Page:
Everybody has their own memories of their favourite toys and games from their childhood.
“My favourite toy growing up was space Lego,” enthused Galt Museum employee Kevin Maclean, proudly indicating a Lego space ship he donated in a case next to a Meccano set, a game of Twister and a Tonka dirt mover. He is proud to say he was so obsessed with playing with Lego that when his parents wanted to ground him, they took his Lego away.
His spaceship is one of over 60 toys and games donated by community members on display in the Galt Museum’s new exhibit, “Toys and Games,” which officially opened Oct. 1 and runs until Jan. 8.
There are 130 artifacts on display including numerous items from the Galt Museum’s extensive collection as well as 60 others on loan from community members and Medicine Hat’s Esplande Museum.
“We wanted to look at what we gain from playing rather than just having artifacts,” said curator Wendy Aitkens. The items were chosen according to how they affect people’s lives.
“When I was growing up on the farm in the ’70s, our TV only had three channels, but there was Battlestar Galactica and Buck Rogers and Star Trek reruns. So whoever came up with marketing a space themed Lego series was a marketing genius,” MacLean said.
“And they changed a lot in three years. The original space lego were just the original blocks,” he continued.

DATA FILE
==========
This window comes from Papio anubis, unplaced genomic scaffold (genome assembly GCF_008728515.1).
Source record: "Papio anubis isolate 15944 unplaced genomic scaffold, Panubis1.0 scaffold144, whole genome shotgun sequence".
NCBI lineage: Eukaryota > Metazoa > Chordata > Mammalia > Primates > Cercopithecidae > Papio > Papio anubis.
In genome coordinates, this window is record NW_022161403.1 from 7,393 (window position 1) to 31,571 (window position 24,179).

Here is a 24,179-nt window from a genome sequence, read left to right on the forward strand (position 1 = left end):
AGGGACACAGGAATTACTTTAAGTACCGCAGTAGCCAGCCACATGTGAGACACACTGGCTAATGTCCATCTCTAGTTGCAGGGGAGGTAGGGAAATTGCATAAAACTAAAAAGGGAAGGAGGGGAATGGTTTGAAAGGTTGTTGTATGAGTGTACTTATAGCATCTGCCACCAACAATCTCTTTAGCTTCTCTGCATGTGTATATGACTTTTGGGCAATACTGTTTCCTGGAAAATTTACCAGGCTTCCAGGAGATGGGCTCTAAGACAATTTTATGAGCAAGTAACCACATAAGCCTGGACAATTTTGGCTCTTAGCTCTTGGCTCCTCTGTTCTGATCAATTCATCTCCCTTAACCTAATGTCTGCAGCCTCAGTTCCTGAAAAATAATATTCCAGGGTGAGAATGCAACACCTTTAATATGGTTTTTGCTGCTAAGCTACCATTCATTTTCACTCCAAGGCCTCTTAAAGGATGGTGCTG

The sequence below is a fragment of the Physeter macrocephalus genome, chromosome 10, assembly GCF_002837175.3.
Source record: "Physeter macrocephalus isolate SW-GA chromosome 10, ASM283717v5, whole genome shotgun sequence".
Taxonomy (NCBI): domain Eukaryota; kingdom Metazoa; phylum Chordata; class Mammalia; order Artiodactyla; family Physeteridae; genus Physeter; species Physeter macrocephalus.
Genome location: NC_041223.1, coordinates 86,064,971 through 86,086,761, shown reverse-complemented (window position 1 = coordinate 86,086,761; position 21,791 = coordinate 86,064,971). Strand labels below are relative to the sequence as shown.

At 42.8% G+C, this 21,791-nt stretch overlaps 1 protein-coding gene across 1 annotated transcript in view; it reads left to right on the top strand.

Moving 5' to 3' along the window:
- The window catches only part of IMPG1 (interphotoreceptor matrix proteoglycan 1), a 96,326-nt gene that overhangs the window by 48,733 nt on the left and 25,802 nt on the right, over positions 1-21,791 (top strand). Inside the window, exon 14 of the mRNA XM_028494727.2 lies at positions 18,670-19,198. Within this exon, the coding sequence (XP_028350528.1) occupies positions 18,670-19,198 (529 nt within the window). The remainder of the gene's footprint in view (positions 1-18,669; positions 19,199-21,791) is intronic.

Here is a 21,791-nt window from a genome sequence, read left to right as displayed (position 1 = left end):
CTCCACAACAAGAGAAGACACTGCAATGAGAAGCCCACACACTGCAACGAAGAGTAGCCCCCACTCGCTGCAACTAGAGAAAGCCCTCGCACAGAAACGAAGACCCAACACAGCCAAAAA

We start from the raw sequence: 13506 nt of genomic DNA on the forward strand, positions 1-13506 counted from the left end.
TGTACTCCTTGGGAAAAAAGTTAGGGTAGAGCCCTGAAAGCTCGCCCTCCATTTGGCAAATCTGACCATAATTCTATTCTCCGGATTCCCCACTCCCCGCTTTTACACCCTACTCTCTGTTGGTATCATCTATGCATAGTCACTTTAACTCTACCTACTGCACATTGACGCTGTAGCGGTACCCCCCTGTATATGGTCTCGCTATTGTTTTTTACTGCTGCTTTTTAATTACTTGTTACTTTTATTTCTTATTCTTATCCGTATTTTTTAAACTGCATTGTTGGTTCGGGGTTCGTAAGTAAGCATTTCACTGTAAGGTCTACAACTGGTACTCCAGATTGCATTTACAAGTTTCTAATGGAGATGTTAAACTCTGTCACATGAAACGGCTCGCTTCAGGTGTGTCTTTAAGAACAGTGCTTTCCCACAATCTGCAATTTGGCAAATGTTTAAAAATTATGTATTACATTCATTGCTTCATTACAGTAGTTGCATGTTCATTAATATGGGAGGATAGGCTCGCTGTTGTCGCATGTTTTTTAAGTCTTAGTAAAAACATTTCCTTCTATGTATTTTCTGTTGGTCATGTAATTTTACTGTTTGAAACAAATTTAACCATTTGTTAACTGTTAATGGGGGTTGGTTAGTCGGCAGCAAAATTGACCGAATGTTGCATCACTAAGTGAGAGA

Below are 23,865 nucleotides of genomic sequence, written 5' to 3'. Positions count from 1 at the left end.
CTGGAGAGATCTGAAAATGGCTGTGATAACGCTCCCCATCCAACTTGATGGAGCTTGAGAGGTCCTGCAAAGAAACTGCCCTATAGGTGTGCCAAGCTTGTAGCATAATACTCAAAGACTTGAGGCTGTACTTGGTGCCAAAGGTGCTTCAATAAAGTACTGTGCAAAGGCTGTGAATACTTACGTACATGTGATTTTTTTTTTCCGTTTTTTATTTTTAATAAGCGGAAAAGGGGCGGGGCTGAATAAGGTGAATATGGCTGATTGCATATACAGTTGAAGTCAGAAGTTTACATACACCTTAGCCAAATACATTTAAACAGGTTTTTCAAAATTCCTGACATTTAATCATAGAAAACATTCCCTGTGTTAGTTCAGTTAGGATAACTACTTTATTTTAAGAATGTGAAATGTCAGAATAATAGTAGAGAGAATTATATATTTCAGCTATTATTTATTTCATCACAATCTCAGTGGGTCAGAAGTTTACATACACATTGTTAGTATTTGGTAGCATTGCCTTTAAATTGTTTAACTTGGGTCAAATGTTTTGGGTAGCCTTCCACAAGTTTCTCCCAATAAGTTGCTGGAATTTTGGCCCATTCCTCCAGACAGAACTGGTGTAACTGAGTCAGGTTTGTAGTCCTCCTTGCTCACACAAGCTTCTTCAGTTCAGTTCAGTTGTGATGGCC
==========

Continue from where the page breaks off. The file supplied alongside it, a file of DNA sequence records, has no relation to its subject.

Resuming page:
He said the instruction manuals that came with Lego kits were an important learning tool for children, who had to learn to follow directions for the kit to turn out right.
“We learn from playing right from the beginning. When a baby shakes a rattle, it not only learns how to move their fingers, but that they can make noise too,” Aitkens said adding free play time, that is play not determined by a schedule like school, play school and after school activities, is important for children because it encourages them to use their imaginations, not to mention learn problem solving skills.
“If they are playing a game with others, like Scrabble, they have to learn how to problem solve and communicate, like by saying that word doesn’t exist,” Aitkens said.